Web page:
A particle is projected at a definite angle #alpha# to the horizontal passes through the points #(a,b)# and #(b,a)#, referred to horizontal and vertical axes through the point of projection?

Calculate range and #tanalpha# in terms of a and b?

2 Answers
Aug 9, 2018

Answer:

The answers are #tanalpha=(b^2+ab+a^2)/(ab)# and the range is #=(a+b)#

Explanation:

The trajectory of a projectile in the #x-y# plane is given by the equation

#y=xtantheta-(g/(2u^2cos^2theta))x^2#

Here,

The initial velocity is #=u#

The angle is #theta=alpha#

The acceleration due to gravity is #=g#

The points are #=(a,b)# and #=(b,a)#

Therefore,

#b=atanalpha-(g/(2u^2cos^2alpha))a^2#.............#(1)#

#a=btanalpha-(g/(2u^2cos^2alpha))b^2#.............#(2)#

Multiply equation #(1)# by #b^2# and equation #(2)# by #a^2#

#b^3=ab^2tanalpha-(g/(2u^2cos^2alpha))a^2b^2#.............#(3)#

#a^3=a^2btanalpha-(g/(2u^2cos^2alpha))b^2a^2#.............#(4)#

Then,

#(3)- (4)# is

#b^3-a^3=ab^2tanalpha-a^2btanalpha#

#=ab(b-a)tanalpha#

But,

#b^3-a^3=(b-a)(b^2+ab+a^2)#

Therefore,

#tanalpha=(b^3-a^3)/(ab(b-a))=(cancel(b-a)(b^2+ab+a^2))/(abcancel(b-a))#

#=(b^2+ab+a^2)/(ab)#

The range is when

#a=0# or #b=0#

Therefore,

#0=atanalpha-(g/(2u^2cos^2alpha))a^2#.............#(3)#

#0=btanalpha-(g/(2u^2cos^2alpha))b^2#.............#(4)#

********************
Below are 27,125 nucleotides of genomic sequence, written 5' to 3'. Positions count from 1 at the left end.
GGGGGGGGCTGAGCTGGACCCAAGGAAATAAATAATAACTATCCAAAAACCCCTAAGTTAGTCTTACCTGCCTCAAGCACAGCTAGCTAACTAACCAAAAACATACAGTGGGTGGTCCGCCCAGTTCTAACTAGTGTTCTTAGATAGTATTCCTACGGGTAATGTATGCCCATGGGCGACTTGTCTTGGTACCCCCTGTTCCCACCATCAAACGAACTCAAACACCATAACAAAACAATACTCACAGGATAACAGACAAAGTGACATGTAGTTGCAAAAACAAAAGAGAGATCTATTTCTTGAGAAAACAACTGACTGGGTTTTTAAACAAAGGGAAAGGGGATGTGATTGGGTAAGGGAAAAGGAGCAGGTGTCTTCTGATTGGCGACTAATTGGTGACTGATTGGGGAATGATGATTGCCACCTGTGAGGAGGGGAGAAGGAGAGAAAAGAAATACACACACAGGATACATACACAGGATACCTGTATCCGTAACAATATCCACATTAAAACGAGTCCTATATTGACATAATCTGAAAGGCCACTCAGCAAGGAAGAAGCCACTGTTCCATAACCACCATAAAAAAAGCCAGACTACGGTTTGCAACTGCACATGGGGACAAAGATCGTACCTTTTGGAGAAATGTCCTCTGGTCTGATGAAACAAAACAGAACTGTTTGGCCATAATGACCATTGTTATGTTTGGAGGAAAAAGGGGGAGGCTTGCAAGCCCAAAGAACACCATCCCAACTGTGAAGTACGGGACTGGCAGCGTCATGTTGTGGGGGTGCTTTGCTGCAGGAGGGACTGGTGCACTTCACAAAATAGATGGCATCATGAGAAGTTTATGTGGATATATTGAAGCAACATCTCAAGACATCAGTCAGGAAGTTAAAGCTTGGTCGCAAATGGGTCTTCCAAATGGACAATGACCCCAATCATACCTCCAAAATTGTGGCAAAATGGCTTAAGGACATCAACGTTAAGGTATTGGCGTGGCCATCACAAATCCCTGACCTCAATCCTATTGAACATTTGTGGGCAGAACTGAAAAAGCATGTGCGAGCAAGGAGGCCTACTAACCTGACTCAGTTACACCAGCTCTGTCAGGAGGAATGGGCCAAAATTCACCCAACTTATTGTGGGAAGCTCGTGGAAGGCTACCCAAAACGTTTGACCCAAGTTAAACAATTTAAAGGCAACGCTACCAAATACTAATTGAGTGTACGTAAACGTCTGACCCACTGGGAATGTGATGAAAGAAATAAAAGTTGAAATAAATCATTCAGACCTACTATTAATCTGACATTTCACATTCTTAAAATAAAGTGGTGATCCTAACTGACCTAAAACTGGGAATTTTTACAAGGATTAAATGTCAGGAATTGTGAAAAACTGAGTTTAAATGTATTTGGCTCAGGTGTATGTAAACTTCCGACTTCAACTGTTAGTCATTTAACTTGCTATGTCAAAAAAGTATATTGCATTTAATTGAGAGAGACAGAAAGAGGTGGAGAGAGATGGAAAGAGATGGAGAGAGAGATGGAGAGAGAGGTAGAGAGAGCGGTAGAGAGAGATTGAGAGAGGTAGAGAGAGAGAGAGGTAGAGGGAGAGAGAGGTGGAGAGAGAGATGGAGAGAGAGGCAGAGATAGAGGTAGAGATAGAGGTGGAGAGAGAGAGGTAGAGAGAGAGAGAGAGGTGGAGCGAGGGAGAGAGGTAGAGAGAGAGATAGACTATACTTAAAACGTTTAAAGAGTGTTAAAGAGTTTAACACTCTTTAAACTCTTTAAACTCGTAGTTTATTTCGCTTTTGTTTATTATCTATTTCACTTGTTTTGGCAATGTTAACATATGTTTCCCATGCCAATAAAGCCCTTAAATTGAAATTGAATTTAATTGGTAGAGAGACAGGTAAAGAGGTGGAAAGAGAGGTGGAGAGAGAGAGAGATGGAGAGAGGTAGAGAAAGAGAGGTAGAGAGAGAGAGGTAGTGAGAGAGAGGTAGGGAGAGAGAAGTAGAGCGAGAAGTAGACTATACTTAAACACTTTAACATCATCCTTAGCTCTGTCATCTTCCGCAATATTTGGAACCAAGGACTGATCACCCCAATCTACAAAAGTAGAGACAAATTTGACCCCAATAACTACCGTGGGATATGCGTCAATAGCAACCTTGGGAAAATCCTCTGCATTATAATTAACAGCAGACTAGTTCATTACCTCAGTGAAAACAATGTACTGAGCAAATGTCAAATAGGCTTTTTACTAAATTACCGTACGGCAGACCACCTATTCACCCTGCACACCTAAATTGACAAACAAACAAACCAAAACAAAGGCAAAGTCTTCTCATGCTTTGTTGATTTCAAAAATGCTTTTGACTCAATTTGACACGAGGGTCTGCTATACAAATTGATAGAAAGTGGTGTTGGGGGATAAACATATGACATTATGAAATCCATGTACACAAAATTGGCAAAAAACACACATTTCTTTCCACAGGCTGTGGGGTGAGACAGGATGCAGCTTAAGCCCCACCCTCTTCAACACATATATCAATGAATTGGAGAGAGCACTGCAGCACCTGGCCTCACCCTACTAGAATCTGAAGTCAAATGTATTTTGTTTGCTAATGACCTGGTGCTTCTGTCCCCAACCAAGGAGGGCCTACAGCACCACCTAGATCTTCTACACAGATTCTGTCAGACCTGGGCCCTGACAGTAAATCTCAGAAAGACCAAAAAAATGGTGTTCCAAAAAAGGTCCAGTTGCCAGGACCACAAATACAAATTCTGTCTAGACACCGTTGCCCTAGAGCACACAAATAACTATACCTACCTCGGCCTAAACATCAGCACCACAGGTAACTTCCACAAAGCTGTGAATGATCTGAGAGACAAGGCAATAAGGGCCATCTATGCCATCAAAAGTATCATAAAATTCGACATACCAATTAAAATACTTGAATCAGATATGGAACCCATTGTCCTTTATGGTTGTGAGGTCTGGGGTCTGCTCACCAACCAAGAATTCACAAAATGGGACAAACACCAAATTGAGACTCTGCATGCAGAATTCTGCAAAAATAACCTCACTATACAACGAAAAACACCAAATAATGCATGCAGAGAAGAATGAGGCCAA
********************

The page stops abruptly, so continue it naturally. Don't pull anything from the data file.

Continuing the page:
Then,

#(4)- (3)# is

#(b-a)tanalpha=(b^2-a^2)(g/(2u^2cos^2alpha))#

#u^2=(g(a+b))/(2tanalphacos^2alpha)=(g(a+b))/(sin2alpha)#

The range is

#r=u^2sin(2alpha)/g=(g(a+b))/(sin2alpha)*sin(2alpha)/g=a+b#

Aug 9, 2018

Answer:

  • # " Range is: " qquad( a^2 + b^2 + ab )/( a+b )#

  • #qquad tan alpha = (a^2 + b^2 + ab)/(ab) #

Explanation:

Projectile motion is parabolic . This is easy to show, by replacing parameter #t#, in the equations for horizontal and vertical displacements, by the fixed values, namely #u_x, u_y, alpha#:

  • #qquad qquad {(x(t) = u_x t),(y(t) = u_y t - 1/2 g t^2),(tan alpha = u_y / u_x):}#

So for parabola passing through origin:

  • #y = x ( lambda x + mu) qquad " Roots " to qquad {(x = 0),(x = bb(- mu/lambda) qquad square):}#

It follows from the IV's that:

  • #{(b = a ( lambda a + mu)),(a = b ( lambda b + mu) ):} qquad " or " qquad [(a,1),(b,1)][(lambda),(mu)] = [(b/a),(a/b)]#

Noting the restrictions that make the algebra impossible, or the matrix singular (esp #a ne b#), this leaves:

# lambda = - (a+b)/(ab) qquad qquad mu = (a^2 + b^2 + ab)/(ab)#

The range is the second root of #y(x)#, as stated in #square# above:

#:. " Range is: " ( a^2 + b^2 + ab )/( a+b )#

#tan alpha # is the derivative (wrt #x#) of the parabola at the Origin:

  • #"ie " qquad qquad tan alpha = (dy/dx )_(x = 0) qquad equiv (doty/dotx )\_(t = 0) qquad = y'(0)#

#y' = 2 lambda x + mu#

#y'(0) = mu = bb( (a^2 + b^2 + ab)/(ab) = tan alpha)#